Valet the Burro!

Word of Mouth

Traveling around the world and meeting clients that are culturally diverse provides not only new cultural experiences, but pretty funny stories too. My staff and I have to cater to the needs of the client regardless of how weird or crazy the task may sound. One of my favorite anecdotes is one that we joke about on many occasions around the office, which we formally refer to it as “How to valet a burro.”

It was a hot and humid day in the island of the Bahamas. We were setting up the wedding of a wealthy, internationally recognized older businessman and his much younger South American wife. The couple met while the husband was conducting work in a large country in South America, and they instantly fell in love. As we were double-checking every detail of the wedding, we get a call from a Bolivian relative of the wife.

As the bride-to-be is from a Latin American country and I barely know two words of Spanish, I handed off the phone to the groom’s executive assistant who was not fluent, but definitely spoke more than I did. I hear the assistant mumbling on the phone with what sounds like an older man, as a puzzled look washes over her face. The assistant finally starts to understand what the man on the phone is saying and lets out a huge gasp and then a laugh.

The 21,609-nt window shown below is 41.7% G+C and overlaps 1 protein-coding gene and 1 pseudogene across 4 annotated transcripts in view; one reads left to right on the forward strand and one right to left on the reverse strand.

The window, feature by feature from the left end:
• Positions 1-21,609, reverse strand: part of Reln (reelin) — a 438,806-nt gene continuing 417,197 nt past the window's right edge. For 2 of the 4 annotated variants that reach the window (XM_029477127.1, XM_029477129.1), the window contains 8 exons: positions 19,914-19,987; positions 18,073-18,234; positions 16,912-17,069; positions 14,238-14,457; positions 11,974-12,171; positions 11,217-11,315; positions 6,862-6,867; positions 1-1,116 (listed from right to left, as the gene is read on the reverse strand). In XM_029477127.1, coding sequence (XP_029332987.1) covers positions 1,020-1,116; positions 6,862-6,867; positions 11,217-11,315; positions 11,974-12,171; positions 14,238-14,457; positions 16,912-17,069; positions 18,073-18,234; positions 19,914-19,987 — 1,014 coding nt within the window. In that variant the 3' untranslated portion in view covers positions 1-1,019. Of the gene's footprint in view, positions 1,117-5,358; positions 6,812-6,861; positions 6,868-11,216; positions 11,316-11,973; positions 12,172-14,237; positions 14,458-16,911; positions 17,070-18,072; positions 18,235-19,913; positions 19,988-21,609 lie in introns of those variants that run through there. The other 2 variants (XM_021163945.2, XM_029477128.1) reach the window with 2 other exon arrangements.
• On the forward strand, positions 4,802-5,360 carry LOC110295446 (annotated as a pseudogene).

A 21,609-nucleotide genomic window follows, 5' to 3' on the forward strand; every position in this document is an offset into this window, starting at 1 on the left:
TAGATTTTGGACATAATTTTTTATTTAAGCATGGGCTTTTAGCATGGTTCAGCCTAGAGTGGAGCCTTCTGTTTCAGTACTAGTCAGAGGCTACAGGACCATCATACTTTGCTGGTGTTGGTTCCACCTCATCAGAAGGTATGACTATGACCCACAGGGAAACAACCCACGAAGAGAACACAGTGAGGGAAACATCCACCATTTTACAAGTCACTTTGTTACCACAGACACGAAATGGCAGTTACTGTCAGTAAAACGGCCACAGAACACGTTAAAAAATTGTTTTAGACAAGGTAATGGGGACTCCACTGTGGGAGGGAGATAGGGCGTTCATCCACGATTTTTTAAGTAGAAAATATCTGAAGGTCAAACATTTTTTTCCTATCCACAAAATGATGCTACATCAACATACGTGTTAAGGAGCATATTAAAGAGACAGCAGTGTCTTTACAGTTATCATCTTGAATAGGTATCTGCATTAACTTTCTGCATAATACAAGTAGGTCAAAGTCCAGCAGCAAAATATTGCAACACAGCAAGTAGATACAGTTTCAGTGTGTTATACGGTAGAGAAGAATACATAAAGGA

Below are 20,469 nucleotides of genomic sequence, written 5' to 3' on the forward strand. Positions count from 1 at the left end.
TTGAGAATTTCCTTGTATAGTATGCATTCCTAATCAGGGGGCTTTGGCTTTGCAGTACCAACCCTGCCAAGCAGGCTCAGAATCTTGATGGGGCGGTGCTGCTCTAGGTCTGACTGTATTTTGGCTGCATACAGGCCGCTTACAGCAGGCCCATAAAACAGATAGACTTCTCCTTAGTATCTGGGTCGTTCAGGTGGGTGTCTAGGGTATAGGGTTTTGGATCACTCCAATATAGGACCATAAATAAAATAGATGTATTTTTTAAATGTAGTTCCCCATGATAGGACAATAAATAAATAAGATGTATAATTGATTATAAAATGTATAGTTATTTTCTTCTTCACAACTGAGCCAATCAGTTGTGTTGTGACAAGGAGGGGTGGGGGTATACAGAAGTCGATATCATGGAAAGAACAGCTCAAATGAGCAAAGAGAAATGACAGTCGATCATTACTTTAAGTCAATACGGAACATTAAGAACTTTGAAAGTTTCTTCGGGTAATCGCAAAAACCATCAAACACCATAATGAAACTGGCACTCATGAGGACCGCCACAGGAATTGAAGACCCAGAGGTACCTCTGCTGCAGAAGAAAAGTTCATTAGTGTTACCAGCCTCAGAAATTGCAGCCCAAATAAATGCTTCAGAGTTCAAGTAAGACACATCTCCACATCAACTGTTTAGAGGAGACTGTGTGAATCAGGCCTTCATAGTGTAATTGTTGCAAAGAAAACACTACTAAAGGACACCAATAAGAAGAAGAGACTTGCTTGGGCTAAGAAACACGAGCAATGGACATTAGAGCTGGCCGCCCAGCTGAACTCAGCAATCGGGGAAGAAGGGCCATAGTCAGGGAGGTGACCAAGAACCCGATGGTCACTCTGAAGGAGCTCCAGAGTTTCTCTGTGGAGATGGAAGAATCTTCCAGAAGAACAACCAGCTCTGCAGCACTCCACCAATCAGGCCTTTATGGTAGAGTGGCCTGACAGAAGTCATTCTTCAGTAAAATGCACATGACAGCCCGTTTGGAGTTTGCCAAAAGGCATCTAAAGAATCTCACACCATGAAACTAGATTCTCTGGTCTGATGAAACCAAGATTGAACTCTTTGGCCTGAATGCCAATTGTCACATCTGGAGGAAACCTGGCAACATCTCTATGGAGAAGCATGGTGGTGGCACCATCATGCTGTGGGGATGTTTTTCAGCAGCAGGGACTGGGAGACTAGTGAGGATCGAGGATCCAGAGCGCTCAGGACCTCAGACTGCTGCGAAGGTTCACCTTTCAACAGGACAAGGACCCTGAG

At this point I am beyond curious as to what this man could possibly be calling for. Did he miss his flight? Was he too sick to come? Did someone die? Did someone just give birth? Was I about to have to cancel the wedding? The possibilities were endless as I was sorting through solutions for these made up scenarios. As soon as she calms down she tells me one of the wife’s relatives has never been to airport let alone flown anywhere. He had no idea what to expect so walked with his burro 30 miles to the airport as his trusty steed carried his baggage. Once he got to the airport he didn’t quite know what to do with the donkey. He called in a panicked state as he worried what would happen to his friend.

The lovely assistant called everyone she could and reached a barn near the airport that would store the burro for the time the man was at the wedding. My staff and I are still puzzled at what the man was thinking he would do with the burro once he got to the airport and if he thought he would take it on the plane like a little caged up lap dog.

Luckily, the relative got to see the beautiful wedding take place and got to go home to a safe, well fed and bathed donkey. I have been in this business for 17 years and I can honestly say I have come across some bizarre tasks, but I have never had to figure out how to valet a burro!